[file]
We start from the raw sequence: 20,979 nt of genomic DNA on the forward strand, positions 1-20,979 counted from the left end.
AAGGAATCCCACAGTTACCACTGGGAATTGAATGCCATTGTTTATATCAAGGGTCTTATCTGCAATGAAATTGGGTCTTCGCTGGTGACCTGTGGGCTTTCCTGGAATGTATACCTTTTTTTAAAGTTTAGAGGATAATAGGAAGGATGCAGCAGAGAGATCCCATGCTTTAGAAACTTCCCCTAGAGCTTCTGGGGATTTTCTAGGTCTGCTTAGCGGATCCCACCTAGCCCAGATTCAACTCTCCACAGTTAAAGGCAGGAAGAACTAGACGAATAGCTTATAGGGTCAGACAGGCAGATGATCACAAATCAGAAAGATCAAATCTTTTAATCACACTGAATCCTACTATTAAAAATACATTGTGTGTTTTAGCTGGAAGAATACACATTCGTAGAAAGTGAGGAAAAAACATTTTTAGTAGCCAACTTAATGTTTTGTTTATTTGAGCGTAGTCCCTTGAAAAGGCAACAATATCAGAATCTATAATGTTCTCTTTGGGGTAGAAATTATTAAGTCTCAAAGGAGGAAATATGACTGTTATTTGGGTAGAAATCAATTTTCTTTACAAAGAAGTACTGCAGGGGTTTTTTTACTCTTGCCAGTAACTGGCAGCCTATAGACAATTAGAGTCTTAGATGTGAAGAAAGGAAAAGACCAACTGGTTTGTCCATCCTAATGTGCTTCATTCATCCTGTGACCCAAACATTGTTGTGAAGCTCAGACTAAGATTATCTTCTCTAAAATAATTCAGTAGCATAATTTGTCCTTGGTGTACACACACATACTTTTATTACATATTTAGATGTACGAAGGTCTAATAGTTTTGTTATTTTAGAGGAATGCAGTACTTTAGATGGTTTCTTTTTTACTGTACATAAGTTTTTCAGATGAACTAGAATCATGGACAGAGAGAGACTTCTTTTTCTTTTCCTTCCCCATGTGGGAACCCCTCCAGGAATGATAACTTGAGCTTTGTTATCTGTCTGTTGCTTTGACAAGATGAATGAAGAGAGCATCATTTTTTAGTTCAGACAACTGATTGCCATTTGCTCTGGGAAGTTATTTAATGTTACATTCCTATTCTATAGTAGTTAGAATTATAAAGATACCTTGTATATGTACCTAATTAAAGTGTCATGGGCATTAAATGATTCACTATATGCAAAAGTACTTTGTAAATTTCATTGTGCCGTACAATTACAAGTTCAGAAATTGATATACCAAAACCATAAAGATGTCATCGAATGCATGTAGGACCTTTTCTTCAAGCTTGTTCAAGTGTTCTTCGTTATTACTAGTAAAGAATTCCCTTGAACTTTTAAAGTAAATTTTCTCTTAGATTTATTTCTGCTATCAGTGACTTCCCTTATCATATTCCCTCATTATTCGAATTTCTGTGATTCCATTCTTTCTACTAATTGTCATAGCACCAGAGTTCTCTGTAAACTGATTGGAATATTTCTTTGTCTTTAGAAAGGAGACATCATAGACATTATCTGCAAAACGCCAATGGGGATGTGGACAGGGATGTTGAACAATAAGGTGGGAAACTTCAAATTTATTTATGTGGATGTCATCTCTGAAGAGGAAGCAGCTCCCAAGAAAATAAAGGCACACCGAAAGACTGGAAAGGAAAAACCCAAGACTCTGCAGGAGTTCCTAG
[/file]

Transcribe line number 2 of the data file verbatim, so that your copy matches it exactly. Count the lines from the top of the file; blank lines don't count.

AAGGAATCCCACAGTTACCACTGGGAATTGAATGCCATTGTTTATATCAAGGGTCTTATCTGCAATGAAATTGGGTCTTCGCTGGTGACCTGTGGGCTTTCCTGGAATGTATACCTTTTTTTAAAGTTTAGAGGATAATAGGAAGGATGCAGCAGAGAGATCCCATGCTTTAGAAACTTCCCCTAGAGCTTCTGGGGATTTTCTAGGTCTGCTTAGCGGATCCCACCTAGCCCAGATTCAACTCTCCACAGTTAAAGGCAGGAAGAACTAGACGAATAGCTTATAGGGTCAGACAGGCAGATGATCACAAATCAGAAAGATCAAATCTTTTAATCACACTGAATCCTACTATTAAAAATACATTGTGTGTTTTAGCTGGAAGAATACACATTCGTAGAAAGTGAGGAAAAAACATTTTTAGTAGCCAACTTAATGTTTTGTTTATTTGAGCGTAGTCCCTTGAAAAGGCAACAATATCAGAATCTATAATGTTCTCTTTGGGGTAGAAATTATTAAGTCTCAAAGGAGGAAATATGACTGTTATTTGGGTAGAAATCAATTTTCTTTACAAAGAAGTACTGCAGGGGTTTTTTTACTCTTGCCAGTAACTGGCAGCCTATAGACAATTAGAGTCTTAGATGTGAAGAAAGGAAAAGACCAACTGGTTTGTCCATCCTAATGTGCTTCATTCATCCTGTGACCCAAACATTGTTGTGAAGCTCAGACTAAGATTATCTTCTCTAAAATAATTCAGTAGCATAATTTGTCCTTGGTGTACACACACATACTTTTATTACATATTTAGATGTACGAAGGTCTAATAGTTTTGTTATTTTAGAGGAATGCAGTACTTTAGATGGTTTCTTTTTTACTGTACATAAGTTTTTCAGATGAACTAGAATCATGGACAGAGAGAGACTTCTTTTTCTTTTCCTTCCCCATGTGGGAACCCCTCCAGGAATGATAACTTGAGCTTTGTTATCTGTCTGTTGCTTTGACAAGATGAATGAAGAGAGCATCATTTTTTAGTTCAGACAACTGATTGCCATTTGCTCTGGGAAGTTATTTAATGTTACATTCCTATTCTATAGTAGTTAGAATTATAAAGATACCTTGTATATGTACCTAATTAAAGTGTCATGGGCATTAAATGATTCACTATATGCAAAAGTACTTTGTAAATTTCATTGTGCCGTACAATTACAAGTTCAGAAATTGATATACCAAAACCATAAAGATGTCATCGAATGCATGTAGGACCTTTTCTTCAAGCTTGTTCAAGTGTTCTTCGTTATTACTAGTAAAGAATTCCCTTGAACTTTTAAAGTAAATTTTCTCTTAGATTTATTTCTGCTATCAGTGACTTCCCTTATCATATTCCCTCATTATTCGAATTTCTGTGATTCCATTCTTTCTACTAATTGTCATAGCACCAGAGTTCTCTGTAAACTGATTGGAATATTTCTTTGTCTTTAGAAAGGAGACATCATAGACATTATCTGCAAAACGCCAATGGGGATGTGGACAGGGATGTTGAACAATAAGGTGGGAAACTTCAAATTTATTTATGTGGATGTCATCTCTGAAGAGGAAGCAGCTCCCAAGAAAATAAAGGCACACCGAAAGACTGGAAAGGAAAAACCCAAGACTCTGCAGGAGTTCCTAG